of Jefferson County
"BELLEVILLE. Sec. 9, Polk Township. A railroad
station on the Burlington narrow gauge, about two miles west of Packwood.
P.O. Est. 22 Mar 1883 with George McKinnis as postmaster; W. L. Duke appointed
p. m. in May, 1883; office discontinued 10 Apr. 1896. J. S. Bowman's
store at Belleville burned 4 Mar 1884."
The above information was compiled by Mary Prill and published in the Hawkeye Heritage, July 1967.
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one of three early communities in extreme northwest Jefferson County, was
a small village but its residents felt they should get regular mail service
the same as other communities.
Belleville had a post office established November 22, 1883, with Luther Duke as the first postmaster. The community was served by the Burlington Western Railroad located some distance south of the little town.
Trains refused to make regular stops to leave or pickup mail. In order to call attention to the importance of mail to the community, residents persistently tied a large bull on the tracks forcing trains to stop.
Eventually their efforts were rewarded by the postal department and railroad officials. It was agreed to put up a cross arm so the mail bag could be pulled into the rail car without stopping the train, and mail bags destined for Belleville were dropped off. The post office was discontinued in April, 1896.
Information concerning Belleville is quite scarce. Mr. and Mrs. Roscoe White, who reside in Linby, provided the information taken from her mother's scrapbook.
Believed to have been started in the early 1870s, it was located at the first crossroads approximately one mile east of Linby. At one time there were three stores, a blacksmith shop along with the post office located in the little town.
The post office was located in the home of Luther Duke. He had a daughter named Anna Belle. It is said the village was named Belleville in her honor.
The first store was owned by George Davis. It later burned, and the building housing another was moved to a farm and used as a barn. The third was also moved to a farm and used as a corn crib.
In 1871 a
school house was built a quarter of a mile north of the cross roads and
apparently served as the focal point for the little settlement. It
served as a school, church and community center. The big question is, "Where
did they put all those students?"
The history says attendance ranged from 30 to 40 students during the fall and spring terms, and sometimes would soar to around 80 pupils during the winter term.
That was back in those days when there was no state law making it necessary for all children to attend school up to a certain age.
During that time father kept his older sons at home during planting and crop seasons, allowing them to attend school only during the slack days during cold winter months.
Women were employed to teach the spring and fall terms, but a man was hired to teach the winter term while all "the big boys" were attending class.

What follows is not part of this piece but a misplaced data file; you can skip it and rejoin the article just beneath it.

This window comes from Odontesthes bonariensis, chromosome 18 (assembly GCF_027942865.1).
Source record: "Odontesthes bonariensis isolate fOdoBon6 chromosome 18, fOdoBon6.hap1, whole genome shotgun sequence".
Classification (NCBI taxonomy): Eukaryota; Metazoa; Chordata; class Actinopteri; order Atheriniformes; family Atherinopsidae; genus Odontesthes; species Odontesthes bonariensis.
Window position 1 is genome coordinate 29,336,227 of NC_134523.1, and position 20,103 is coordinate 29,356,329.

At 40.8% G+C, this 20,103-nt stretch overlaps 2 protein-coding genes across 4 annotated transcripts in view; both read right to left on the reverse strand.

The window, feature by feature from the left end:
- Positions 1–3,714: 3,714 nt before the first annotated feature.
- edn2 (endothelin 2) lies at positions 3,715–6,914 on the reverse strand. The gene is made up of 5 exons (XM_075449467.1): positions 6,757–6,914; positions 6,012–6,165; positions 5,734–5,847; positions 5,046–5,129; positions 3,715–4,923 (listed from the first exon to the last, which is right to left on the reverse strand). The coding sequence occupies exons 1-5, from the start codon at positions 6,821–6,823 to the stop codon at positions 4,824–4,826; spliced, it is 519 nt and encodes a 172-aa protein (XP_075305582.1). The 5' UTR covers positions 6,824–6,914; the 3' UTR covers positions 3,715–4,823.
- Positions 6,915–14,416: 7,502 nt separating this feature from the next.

The school was closed August 17, 1947, and the pupils transferred to the school at Linby. The building was sold and the material was used to remodel a farm home southwest of Linby.
The home in which the post office was located was razed in 1961, which wiped away all traces of the once little town of Belleville.
Belleville was located in Polk Township
of Jefferson County at the first cross road east of Linby. It was located
on the Burlington Northern line. The first building in the area was a schoolhouse
known as Belleville School, which was, erected a fourth of mile north of
the crossroads. It is not known when the village of Belleville was started.
The post office was established on March 22 1883. Luther Duke was
the first postmaster and housed the post office in his home. Mr. Duke had
a daughter Anna Belle and it was thought the town received its name from
her. There were 3 stores at Belleville, a blacksmith shop and post office.
The first store was owned operated by George Davis.
One of the store buildings was destroyed by fire. Another store building was moved across the road from its original site and used as a farm building. The other store building was moved a half mile south of Belleville and used as a corncrib. The trainmen did not want to stop at the crossing to pick up or leave mail. The community members tied a bull on the track to stop the train. The effort paid off and the railroad agreed to put a cross arm so a mailbag could be dropped off at Belleville.
The Belleville post office was discontinued on April 10 1896.
Belleville schoolhouse, which was built in 1871, was the first building in the Belleville area was also known as Polk No. 7. It not only served as a school but also as a church and community center. Attendance ran from 30 to 40 students in the fall to around 80 students in the winter. It was closed in 1947 and the eight students of Belleville school began attending Linby School.
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